Tonight, on Welcome to the Family, we're examining the pitfalls and pratfalls of all kinds of relationships! Or at least, relationships that involve pregnancy and the woman feeling unappreciated by her man (because men are never the ones feeling sad over a lack of spark in a relationship. That's a job for women).
Listen to your wife, when she's calling for you
The Problem: Caroline is pregnant, but Dan just can't get with the program. He's off feeling all threatened because this baby is seriously impeding his plans. Meanwhile, Caroline just needs a burger! But Dan is too busy with his midlife crisis to pay attention to his wife. Oh men. With their need for travel and adventure and their never-wanting-to-rub-their-wife's-feet. What on earth can be done?
The Solution: Buy an RV! This tried and true sitcom classic will work like a charm. Yes, Caroline will hate it and want to burn it with fire, but she'll get over it. Besides, humorous situations will arise when she tries to return it, but first attempts to get that burger you never brought her, Dan. Best off all, the RV just might fortuitously help with every other relationship problem. Like....
Don't you want me baby?
The Problem: Molly and Junior haven't done..."it"....since she announced the pregnancy. And now Junior is acting all weird about it. Is it because he doesn't find her all sexy-like now? Or is it (correctly) that he feels uncomfortable doing ..."it"... in her parent's house, where he is now inexplicably living, with full knowledge and approval from the Yoders and his own parents?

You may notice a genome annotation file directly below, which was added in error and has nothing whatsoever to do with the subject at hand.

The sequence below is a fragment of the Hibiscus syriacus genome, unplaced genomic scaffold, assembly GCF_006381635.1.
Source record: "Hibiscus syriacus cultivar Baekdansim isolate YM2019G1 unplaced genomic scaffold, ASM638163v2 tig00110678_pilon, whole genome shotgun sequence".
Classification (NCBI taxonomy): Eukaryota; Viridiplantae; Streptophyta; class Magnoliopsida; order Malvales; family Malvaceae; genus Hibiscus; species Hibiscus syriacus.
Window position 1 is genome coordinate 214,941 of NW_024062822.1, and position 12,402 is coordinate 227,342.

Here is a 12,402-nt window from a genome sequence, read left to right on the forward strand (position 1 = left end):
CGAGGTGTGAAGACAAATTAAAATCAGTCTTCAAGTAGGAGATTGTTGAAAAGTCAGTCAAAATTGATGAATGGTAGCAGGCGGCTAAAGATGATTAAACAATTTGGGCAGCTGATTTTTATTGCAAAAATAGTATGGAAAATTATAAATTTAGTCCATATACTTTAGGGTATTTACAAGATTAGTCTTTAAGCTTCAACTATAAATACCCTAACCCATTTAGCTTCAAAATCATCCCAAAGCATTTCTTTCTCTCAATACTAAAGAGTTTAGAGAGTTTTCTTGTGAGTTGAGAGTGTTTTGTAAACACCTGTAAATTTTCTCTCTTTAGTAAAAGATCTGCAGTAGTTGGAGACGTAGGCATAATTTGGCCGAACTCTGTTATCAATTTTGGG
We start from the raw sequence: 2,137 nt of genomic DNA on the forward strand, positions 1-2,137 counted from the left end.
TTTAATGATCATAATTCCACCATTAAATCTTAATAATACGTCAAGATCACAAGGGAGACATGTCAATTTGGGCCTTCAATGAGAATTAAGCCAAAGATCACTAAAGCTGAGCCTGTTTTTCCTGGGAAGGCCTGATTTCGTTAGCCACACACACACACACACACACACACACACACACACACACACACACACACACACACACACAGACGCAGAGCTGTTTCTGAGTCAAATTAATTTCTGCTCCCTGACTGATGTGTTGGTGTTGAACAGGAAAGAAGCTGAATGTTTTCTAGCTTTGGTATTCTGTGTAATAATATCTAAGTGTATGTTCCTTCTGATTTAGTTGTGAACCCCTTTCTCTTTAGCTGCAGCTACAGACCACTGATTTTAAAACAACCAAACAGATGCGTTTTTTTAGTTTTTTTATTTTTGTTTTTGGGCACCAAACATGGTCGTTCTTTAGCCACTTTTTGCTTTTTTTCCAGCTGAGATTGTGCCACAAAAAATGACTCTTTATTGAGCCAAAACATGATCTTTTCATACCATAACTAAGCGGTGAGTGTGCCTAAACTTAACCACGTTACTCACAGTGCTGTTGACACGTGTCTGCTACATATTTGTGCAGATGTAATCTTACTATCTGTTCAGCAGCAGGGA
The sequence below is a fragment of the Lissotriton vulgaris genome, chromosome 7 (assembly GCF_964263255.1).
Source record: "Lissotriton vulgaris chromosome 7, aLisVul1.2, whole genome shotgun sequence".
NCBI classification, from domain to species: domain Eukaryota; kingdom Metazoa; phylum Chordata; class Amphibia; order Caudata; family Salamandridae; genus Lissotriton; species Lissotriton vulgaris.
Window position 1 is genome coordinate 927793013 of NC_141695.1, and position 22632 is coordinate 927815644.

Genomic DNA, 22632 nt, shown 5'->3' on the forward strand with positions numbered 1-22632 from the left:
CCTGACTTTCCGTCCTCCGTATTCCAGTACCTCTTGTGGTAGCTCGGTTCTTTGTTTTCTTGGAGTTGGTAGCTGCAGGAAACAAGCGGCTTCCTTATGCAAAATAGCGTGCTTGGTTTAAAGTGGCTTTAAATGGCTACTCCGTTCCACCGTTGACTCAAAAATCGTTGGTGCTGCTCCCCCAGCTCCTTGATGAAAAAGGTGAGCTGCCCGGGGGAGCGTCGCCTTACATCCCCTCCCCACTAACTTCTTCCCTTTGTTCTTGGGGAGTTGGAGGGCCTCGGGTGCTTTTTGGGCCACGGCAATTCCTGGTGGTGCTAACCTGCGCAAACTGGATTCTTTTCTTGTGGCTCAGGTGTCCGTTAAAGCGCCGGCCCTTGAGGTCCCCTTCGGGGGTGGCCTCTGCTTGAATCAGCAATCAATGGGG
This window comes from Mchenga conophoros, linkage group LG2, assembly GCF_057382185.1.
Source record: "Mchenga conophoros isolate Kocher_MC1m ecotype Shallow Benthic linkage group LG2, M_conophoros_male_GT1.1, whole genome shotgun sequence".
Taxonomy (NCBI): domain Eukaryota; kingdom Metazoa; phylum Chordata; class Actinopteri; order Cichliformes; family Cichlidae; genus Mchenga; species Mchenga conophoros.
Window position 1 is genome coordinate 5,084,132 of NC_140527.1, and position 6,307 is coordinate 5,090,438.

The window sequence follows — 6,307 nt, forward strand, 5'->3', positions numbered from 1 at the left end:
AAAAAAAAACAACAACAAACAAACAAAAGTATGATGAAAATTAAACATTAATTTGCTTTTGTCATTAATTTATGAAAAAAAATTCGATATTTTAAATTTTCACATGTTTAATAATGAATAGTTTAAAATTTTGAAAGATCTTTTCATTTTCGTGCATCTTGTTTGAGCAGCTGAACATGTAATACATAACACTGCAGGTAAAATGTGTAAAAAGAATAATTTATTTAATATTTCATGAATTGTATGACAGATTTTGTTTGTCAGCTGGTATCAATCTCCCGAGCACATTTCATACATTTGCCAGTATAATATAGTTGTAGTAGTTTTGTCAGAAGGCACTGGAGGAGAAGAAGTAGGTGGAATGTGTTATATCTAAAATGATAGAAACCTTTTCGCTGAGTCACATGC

The Solution: Oh that magical RV. After Dan and Caroline decide to keep the broken, defeated, visual crisis of a vehicle, they use tricky reverse psychology on the crazy kids. See by telling Molly and Junior they aren't allowed in the RV, Caroline actually is giving it to them to use as their personal sex palace. Yeah, you sure are a "good mom" Caroline, way to give yourself deserved congrats on that one. And leering over the rocking van from your bedroom window? Not creepy at all.
Junior's mom has got it going on
The Problem: Lisette is finally hit with the realization that Junior's baby means she's going to be--oh, the horror!---a GRANDMOTHER. This revelation comes at the worst possible moment. At parent's night for their youngest son's teacher, Lisette and Miguel run into Miguel's ex-girlfriend, the weirdly prolific Eva Longoria. Man, is she foxy! And all over Miguel! If Lisette didn't feel dowdy before, she sure does now. Because once again, without youth, beauty, and sexual approval from a male, a woman is completely useless.
The Solution: The RV is the place to be. When they go to help Caroline get out of that sticky drive-in situation, Lisette must flirt with a police officer so Dan can talk Caroline down from her frozen, stuck perch in the RV. Armed with bare shoulders and arm-touching action, and fueled by supporting thumbs-ups from a hiding Miguel, Lisette gets her groove back. She might be a grandma, but dang she's sexy! Sexy enough to distract a cop.
Because, as all these stories preach, life is nothing without physical approval from men. So go get 'em ladies! Buckle up on the cliche train and ride that man until you feel good about yourself.